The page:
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For the first day of summer a ceremonial fan with beadwork of the rising sun:
Barbara Braveboy Locklear
Elaine Wilson
Kathey Pool
Thank you to The Museum Mama for this terrific write-up of a visit to the museum in Washington, D.C. We're very happy to know you and your family had such a good experience at the imagiNATIONS Activity Center, but even more than that, we appreciate the unusually thoughtful and thorough review. Please come again soon—for the Living Earth Festival July 14, 15 & 16, if not before: [ Nmai.si.edu...
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Thank you to The Museum Mama for this terrific writeup of a
The Museum Mama
This year's summer solstice in the Northern Hemisphere begins at 12:24 a.m. Wednesday, June 21, will be the longest day of the year, as the sun reaches its highest point and traces its longest arc in the sky. In the museum in Washington, beginning at about 10 a.m., three spectrums cast by the summer prisms in museum's prism window will move north across the floor of the Potomac Atrium. One...
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This years summer solstice in the Northern Hemisphere begins at 1224 am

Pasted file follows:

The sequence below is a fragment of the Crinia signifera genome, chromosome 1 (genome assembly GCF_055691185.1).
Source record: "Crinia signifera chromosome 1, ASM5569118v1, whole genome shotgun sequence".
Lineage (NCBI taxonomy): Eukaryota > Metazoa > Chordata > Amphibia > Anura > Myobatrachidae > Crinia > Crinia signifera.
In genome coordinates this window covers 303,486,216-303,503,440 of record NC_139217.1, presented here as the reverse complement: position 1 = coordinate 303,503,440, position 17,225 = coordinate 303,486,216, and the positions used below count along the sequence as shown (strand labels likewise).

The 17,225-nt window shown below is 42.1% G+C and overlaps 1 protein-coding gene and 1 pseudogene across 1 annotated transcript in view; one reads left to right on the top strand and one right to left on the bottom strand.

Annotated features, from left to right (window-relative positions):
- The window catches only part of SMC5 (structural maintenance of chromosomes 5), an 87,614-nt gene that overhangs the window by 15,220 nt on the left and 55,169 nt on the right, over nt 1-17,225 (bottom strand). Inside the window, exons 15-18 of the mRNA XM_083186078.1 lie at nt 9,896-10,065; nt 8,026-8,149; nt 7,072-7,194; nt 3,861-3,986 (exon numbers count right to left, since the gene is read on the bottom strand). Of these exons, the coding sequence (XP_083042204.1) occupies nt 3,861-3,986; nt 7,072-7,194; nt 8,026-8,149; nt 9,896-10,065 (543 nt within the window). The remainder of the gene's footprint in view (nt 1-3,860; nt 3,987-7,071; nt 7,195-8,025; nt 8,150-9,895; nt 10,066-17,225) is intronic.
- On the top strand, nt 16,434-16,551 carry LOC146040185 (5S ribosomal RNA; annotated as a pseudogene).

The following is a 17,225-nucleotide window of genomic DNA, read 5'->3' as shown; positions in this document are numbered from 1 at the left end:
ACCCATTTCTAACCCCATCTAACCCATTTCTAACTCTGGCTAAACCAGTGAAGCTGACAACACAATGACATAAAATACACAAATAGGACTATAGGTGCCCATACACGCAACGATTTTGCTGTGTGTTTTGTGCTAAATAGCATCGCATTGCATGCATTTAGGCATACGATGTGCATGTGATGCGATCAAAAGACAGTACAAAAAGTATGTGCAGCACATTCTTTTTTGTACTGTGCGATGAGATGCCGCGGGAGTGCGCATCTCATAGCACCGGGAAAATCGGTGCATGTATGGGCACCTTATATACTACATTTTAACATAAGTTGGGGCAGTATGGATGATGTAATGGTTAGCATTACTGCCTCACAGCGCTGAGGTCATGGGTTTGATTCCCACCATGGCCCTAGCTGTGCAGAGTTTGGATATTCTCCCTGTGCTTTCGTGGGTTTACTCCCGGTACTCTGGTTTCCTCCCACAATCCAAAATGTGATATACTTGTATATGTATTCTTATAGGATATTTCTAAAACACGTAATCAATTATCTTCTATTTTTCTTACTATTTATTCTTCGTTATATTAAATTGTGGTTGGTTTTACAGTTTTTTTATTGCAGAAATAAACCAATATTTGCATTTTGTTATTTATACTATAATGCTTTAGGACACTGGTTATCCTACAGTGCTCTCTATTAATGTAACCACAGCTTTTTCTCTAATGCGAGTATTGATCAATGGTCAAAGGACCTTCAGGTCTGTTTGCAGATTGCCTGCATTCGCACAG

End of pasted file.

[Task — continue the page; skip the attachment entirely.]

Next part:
Evelyn Thomas
Colleen Jollie
Florence Maggard
Soul sensation Martha Redbone is performing at our museum in New York tonight to mark the 4th Annual Night At The Museums across Lower Manhattan. Tonight offers special programming and free admission to 15 downtown cultural institutions from 4 to 8 p.m. Stop by the museum to hear Martha perform again on the hour at 5, 6 and 7 p.m. #NightAtTheMuseums #NATM2017
Smithsonian's National Museum of the American Indian
EM Binah-Atarah
Julia Meredith
One of the many great things about New York is the generous support for the arts provided by government, businesses, foundations, and people. If you're near Lower Manhattan this afternoon, we hope you'll take part in Night at the Museums and, especially, catch Martha Redbone performing at the National Museum of the American Indian a 4, 5, 6 & 7 p.m. The museum is offering extra exhibition and...